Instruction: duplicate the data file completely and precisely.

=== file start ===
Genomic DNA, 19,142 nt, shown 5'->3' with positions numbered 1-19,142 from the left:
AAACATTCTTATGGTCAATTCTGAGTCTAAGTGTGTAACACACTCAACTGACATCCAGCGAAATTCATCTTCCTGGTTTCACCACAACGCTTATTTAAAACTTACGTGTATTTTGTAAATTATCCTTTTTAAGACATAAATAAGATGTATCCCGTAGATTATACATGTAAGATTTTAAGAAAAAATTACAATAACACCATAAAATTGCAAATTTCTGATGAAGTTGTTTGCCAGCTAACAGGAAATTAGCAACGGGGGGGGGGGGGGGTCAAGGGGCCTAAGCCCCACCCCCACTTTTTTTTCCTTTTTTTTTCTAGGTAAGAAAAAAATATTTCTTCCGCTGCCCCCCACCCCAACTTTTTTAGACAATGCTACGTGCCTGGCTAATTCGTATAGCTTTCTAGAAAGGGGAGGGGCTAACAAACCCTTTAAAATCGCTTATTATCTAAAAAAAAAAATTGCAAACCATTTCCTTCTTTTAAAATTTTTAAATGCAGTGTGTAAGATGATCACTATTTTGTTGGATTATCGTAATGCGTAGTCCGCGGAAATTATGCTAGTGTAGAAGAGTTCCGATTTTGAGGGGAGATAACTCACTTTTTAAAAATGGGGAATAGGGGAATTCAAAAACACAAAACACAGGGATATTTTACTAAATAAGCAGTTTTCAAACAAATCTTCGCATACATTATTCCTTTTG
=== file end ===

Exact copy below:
Genomic DNA, 19,142 nt, shown 5'->3' with positions numbered 1-19,142 from the left:
AAACATTCTTATGGTCAATTCTGAGTCTAAGTGTGTAACACACTCAACTGACATCCAGCGAAATTCATCTTCCTGGTTTCACCACAACGCTTATTTAAAACTTACGTGTATTTTGTAAATTATCCTTTTTAAGACATAAATAAGATGTATCCCGTAGATTATACATGTAAGATTTTAAGAAAAAATTACAATAACACCATAAAATTGCAAATTTCTGATGAAGTTGTTTGCCAGCTAACAGGAAATTAGCAACGGGGGGGGGGGGGGGTCAAGGGGCCTAAGCCCCACCCCCACTTTTTTTTCCTTTTTTTTTCTAGGTAAGAAAAAAATATTTCTTCCGCTGCCCCCCACCCCAACTTTTTTAGACAATGCTACGTGCCTGGCTAATTCGTATAGCTTTCTAGAAAGGGGAGGGGCTAACAAACCCTTTAAAATCGCTTATTATCTAAAAAAAAAAATTGCAAACCATTTCCTTCTTTTAAAATTTTTAAATGCAGTGTGTAAGATGATCACTATTTTGTTGGATTATCGTAATGCGTAGTCCGCGGAAATTATGCTAGTGTAGAAGAGTTCCGATTTTGAGGGGAGATAACTCACTTTTTAAAAATGGGGAATAGGGGAATTCAAAAACACAAAACACAGGGATATTTTACTAAATAAGCAGTTTTCAAACAAATCTTCGCATACATTATTCCTTTTG